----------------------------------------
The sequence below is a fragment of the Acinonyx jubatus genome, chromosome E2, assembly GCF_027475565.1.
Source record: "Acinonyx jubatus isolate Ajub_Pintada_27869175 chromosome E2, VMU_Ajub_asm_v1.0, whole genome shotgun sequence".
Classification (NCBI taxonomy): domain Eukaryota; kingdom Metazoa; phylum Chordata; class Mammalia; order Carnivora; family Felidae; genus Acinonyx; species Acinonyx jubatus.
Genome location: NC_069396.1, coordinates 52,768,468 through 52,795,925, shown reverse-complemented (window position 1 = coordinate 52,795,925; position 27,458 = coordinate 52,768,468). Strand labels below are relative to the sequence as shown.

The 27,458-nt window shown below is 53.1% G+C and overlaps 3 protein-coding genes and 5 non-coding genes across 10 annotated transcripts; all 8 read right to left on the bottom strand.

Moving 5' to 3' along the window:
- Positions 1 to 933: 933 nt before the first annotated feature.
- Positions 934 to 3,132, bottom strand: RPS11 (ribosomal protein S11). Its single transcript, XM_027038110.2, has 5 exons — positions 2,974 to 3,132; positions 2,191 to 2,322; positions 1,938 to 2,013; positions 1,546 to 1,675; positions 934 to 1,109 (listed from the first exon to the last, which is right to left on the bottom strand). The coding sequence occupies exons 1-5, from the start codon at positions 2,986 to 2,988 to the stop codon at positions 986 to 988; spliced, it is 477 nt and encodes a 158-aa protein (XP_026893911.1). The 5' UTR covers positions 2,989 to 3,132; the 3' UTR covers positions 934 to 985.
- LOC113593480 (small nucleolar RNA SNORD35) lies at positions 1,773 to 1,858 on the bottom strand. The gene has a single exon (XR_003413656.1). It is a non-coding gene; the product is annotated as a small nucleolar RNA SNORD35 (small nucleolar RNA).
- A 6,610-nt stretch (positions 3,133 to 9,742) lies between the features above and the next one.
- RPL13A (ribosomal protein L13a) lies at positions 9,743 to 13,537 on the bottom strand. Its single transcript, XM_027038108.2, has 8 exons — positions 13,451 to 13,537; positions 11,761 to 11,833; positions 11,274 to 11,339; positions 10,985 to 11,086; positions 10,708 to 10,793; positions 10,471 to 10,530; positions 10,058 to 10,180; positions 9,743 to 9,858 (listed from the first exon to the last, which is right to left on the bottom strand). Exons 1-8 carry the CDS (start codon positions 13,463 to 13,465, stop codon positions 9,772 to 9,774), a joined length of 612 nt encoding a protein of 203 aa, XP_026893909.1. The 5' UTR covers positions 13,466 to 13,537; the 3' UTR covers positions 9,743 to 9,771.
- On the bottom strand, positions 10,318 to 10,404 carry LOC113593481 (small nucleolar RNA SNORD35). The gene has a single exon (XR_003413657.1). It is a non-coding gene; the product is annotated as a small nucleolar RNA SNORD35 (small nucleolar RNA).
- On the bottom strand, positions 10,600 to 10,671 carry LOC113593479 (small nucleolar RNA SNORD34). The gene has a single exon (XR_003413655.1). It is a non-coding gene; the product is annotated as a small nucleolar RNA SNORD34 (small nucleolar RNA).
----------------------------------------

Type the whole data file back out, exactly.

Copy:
The sequence below is a fragment of the Acinonyx jubatus genome, chromosome E2, assembly GCF_027475565.1.
Source record: "Acinonyx jubatus isolate Ajub_Pintada_27869175 chromosome E2, VMU_Ajub_asm_v1.0, whole genome shotgun sequence".
Classification (NCBI taxonomy): domain Eukaryota; kingdom Metazoa; phylum Chordata; class Mammalia; order Carnivora; family Felidae; genus Acinonyx; species Acinonyx jubatus.
Genome location: NC_069396.1, coordinates 52,768,468 through 52,795,925, shown reverse-complemented (window position 1 = coordinate 52,795,925; position 27,458 = coordinate 52,768,468). Strand labels below are relative to the sequence as shown.

The 27,458-nt window shown below is 53.1% G+C and overlaps 3 protein-coding genes and 5 non-coding genes across 10 annotated transcripts; all 8 read right to left on the bottom strand.

Moving 5' to 3' along the window:
- Positions 1 to 933: 933 nt before the first annotated feature.
- Positions 934 to 3,132, bottom strand: RPS11 (ribosomal protein S11). Its single transcript, XM_027038110.2, has 5 exons — positions 2,974 to 3,132; positions 2,191 to 2,322; positions 1,938 to 2,013; positions 1,546 to 1,675; positions 934 to 1,109 (listed from the first exon to the last, which is right to left on the bottom strand). The coding sequence occupies exons 1-5, from the start codon at positions 2,986 to 2,988 to the stop codon at positions 986 to 988; spliced, it is 477 nt and encodes a 158-aa protein (XP_026893911.1). The 5' UTR covers positions 2,989 to 3,132; the 3' UTR covers positions 934 to 985.
- LOC113593480 (small nucleolar RNA SNORD35) lies at positions 1,773 to 1,858 on the bottom strand. The gene has a single exon (XR_003413656.1). It is a non-coding gene; the product is annotated as a small nucleolar RNA SNORD35 (small nucleolar RNA).
- A 6,610-nt stretch (positions 3,133 to 9,742) lies between the features above and the next one.
- RPL13A (ribosomal protein L13a) lies at positions 9,743 to 13,537 on the bottom strand. Its single transcript, XM_027038108.2, has 8 exons — positions 13,451 to 13,537; positions 11,761 to 11,833; positions 11,274 to 11,339; positions 10,985 to 11,086; positions 10,708 to 10,793; positions 10,471 to 10,530; positions 10,058 to 10,180; positions 9,743 to 9,858 (listed from the first exon to the last, which is right to left on the bottom strand). Exons 1-8 carry the CDS (start codon positions 13,463 to 13,465, stop codon positions 9,772 to 9,774), a joined length of 612 nt encoding a protein of 203 aa, XP_026893909.1. The 5' UTR covers positions 13,466 to 13,537; the 3' UTR covers positions 9,743 to 9,771.
- On the bottom strand, positions 10,318 to 10,404 carry LOC113593481 (small nucleolar RNA SNORD35). The gene has a single exon (XR_003413657.1). It is a non-coding gene; the product is annotated as a small nucleolar RNA SNORD35 (small nucleolar RNA).
- On the bottom strand, positions 10,600 to 10,671 carry LOC113593479 (small nucleolar RNA SNORD34). The gene has a single exon (XR_003413655.1). It is a non-coding gene; the product is annotated as a small nucleolar RNA SNORD34 (small nucleolar RNA).